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June 8, 2017
CLK students build new outdoor learning space
CALUMET, Mich. (WLUC) - Kindergarteners and 4th graders at Calumet-Laurium-Keweenaw (CLK) Elementary have been hard at w ... >>more
June 3, 2017
Houghton High students present science research
By Garrett Neese, Daily Mining Gazette, June 2, 2017 HOUGHTON For the sixth year, Houghton High School biology stud ... >>more
May 30, 2017
Students help battle invasive species in Lake Superior
HOUGHTON, Mich. (WLUC) - Keweenaw Peninsula students are doing their part in the battle against invasive species in Lake ... >>more
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July 24, 2017 | Monday
Design A Sustainable Future Teacher Institute
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Lake Linden-Hubbell Middle School Grade 8
 

Project Description
40 8thGrade Students / 3 Teachers

The Lake Linden-Hubbell 8th grade class is "adopting" the Trap Rock River. Students will learn about past and present land uses and conservation practices and assess the health of the Trap Rock River by monitoring water quality and stream macroinvertebrates. They will share what they learn with their community.

Teachers
(lead teacher in bold)

  • Nicholas Squires, Science
  • Cynthia Haataja, Math
  • Andy Crouch, Social Studies

Community Partners

  • More to come...

Project Photos

     
Lake Linden-Hubbell Middle School Shrub Planting
     
 
Student plants her Redosier Dogwood in extremely rocky soil in view of the school.    Mr. Squires explaining that we are planting Redosier Dogwood, a copper tolerant native species of woody shrub, with the hope that it will increase avian and insect diversity at the Lake Linden Superfund Site.  The futuristic ecological goal is that these birds will bring in seeds of other native species that would grow in the slowly changing soil of the superfund site. 
     
 
Students stand proudly around yet another Redosier Dogwood that was planted in very close proximity to one of the holes of the Lake Linden Village Park Disc Golf Course.    Demonstrating the use of a planting bar to plant our first Redosier Dogwood at the Lake Linden superfund site.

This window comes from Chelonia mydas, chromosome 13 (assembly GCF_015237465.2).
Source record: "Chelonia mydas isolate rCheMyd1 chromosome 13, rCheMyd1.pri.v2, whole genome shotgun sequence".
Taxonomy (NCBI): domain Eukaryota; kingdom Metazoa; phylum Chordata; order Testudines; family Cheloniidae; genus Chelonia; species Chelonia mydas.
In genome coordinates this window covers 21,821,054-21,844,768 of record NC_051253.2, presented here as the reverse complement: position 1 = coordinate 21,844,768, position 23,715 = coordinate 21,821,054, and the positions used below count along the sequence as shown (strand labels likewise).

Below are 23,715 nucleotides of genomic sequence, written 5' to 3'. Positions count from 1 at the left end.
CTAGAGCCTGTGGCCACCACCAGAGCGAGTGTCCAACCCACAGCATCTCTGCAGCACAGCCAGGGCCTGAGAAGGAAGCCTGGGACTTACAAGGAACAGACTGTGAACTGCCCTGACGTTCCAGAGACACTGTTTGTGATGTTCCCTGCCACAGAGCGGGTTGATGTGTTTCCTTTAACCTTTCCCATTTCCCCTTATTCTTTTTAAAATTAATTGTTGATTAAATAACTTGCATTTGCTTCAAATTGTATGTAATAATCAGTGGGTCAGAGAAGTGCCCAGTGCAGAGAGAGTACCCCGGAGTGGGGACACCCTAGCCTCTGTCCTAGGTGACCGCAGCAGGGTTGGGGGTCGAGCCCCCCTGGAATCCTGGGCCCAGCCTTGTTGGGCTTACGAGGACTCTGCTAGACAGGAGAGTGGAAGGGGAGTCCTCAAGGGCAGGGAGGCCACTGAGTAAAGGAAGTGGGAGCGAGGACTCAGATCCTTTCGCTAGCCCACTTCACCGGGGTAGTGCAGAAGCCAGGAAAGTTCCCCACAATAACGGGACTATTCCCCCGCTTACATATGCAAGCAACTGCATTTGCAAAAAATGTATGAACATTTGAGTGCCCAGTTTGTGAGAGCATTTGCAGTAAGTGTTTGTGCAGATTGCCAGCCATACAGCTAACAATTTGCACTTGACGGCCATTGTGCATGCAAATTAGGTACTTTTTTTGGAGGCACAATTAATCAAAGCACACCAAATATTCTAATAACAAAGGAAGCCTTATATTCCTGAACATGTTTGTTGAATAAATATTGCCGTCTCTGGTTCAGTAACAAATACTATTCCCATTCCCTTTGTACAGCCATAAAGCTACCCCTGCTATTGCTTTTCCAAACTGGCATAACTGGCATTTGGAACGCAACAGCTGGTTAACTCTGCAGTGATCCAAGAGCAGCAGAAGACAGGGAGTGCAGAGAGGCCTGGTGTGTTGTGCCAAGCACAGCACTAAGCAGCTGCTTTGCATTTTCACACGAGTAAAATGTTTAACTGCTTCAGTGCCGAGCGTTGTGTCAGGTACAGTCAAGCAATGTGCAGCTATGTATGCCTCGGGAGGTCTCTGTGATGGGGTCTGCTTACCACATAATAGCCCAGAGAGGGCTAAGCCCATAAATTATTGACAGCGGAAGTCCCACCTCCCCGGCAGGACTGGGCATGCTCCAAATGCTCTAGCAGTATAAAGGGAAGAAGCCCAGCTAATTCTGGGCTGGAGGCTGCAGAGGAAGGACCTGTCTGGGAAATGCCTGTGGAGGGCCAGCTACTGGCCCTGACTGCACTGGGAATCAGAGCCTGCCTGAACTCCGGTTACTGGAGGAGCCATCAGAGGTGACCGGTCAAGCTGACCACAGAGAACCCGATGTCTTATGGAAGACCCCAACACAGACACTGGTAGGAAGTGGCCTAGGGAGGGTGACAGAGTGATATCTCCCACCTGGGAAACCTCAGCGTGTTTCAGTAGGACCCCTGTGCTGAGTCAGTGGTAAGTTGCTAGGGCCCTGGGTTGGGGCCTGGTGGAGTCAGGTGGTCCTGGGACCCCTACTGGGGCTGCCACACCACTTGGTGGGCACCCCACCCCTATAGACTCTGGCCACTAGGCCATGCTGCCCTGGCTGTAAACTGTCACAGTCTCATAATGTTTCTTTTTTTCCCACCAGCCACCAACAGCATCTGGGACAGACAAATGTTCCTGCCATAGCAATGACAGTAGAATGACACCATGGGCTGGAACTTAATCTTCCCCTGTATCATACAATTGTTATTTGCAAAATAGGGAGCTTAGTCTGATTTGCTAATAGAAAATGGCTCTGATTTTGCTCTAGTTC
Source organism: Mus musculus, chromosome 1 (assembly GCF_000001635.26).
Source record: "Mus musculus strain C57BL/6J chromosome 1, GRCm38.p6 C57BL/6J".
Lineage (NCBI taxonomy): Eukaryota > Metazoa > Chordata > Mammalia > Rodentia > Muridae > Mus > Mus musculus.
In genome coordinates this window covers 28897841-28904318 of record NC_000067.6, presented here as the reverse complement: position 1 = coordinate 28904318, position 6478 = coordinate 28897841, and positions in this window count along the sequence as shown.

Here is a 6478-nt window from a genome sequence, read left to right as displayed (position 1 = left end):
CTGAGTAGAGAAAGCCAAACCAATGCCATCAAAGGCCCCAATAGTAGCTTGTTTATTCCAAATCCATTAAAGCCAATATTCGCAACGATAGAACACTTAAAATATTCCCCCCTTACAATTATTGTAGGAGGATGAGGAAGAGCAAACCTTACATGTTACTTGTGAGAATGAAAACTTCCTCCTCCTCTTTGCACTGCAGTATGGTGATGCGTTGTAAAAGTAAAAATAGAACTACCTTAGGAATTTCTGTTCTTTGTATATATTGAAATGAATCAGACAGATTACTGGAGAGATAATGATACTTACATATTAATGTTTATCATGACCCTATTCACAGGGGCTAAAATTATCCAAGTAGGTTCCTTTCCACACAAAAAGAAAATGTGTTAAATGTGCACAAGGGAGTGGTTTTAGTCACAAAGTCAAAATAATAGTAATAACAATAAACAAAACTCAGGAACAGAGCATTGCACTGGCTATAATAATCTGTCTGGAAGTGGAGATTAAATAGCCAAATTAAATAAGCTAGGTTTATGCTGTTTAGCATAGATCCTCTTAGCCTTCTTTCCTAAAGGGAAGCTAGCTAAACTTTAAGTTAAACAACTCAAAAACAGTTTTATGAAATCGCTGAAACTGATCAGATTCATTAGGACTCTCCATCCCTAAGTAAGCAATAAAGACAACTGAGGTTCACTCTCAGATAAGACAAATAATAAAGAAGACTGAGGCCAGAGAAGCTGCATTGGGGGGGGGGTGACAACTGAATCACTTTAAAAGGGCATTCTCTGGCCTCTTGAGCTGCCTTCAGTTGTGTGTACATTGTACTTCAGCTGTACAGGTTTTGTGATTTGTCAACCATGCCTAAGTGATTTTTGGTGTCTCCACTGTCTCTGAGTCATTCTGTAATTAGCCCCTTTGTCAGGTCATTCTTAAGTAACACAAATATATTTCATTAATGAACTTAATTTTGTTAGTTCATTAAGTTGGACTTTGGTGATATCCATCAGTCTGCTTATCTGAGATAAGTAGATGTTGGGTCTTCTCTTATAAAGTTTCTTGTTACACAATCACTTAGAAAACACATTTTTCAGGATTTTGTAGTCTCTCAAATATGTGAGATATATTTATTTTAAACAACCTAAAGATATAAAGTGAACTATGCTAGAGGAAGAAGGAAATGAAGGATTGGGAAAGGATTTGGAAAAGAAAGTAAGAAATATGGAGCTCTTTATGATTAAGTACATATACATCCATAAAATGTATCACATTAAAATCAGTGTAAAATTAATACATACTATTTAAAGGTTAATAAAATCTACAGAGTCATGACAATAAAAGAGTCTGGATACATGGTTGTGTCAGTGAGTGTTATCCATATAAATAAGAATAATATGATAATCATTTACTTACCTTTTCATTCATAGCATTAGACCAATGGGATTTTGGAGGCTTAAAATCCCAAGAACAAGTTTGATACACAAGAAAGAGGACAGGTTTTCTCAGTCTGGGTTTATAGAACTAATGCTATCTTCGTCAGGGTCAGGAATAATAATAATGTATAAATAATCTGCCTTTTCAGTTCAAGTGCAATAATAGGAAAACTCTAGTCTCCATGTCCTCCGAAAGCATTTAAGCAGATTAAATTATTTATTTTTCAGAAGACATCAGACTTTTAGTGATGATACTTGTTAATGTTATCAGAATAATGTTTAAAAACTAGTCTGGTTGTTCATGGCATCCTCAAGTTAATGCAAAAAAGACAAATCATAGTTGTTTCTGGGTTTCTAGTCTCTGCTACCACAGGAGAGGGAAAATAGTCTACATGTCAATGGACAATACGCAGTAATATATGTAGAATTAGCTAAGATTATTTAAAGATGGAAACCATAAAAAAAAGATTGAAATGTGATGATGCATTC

Students adding organic topsoil to site of a newly planted Redosier Dogwood in a test to see whether the plants do better with added nutrients from the 'foreign' soil.     
     
8th Grade Students conduct monitoring at 4 stations on the Trap Rock River ~ Oct. 21, 2010
     
 
Collect and identify stream macroinvertebrates which are bioindicators of stream health.   Measure stream stream width, volume, and velocity.
     
  Collect water samples and measure temp, dissolved oxygen, pH, turbidity

Evaluate stream habitat

Collect and identify stream macroinvertebrates which are bioindicators of stream health.    
     
8th Grade Students Tour the Trap Rock River Watershed ~ Oct. 15, 2010
     
 
Tour Keweenaw Historical Park with park's historic architect, John Rosemurgy   KNHP pay windows for miners.
     
 
Bruce Petersen tells students about the Trap Rock River watershed.   Visit Upper Scales Creek, a remediated site in the Trap Rock watershed.
     
 
Bill Baccus shows students the conservation management practices on his dairy farm.   Bill Baccus shows students the conservation management practices on his dairy farm.
     
 
Bill Baccus shows students the conservation management practices on his dairy farm.   Bill Baccus shows students the conservation management practices on his dairy farm.
     
 
 
 

809 Hecla Street | Hancock, Michigan 49930 | 906.482.0331 | info@LakeSuperiorStewardship.org

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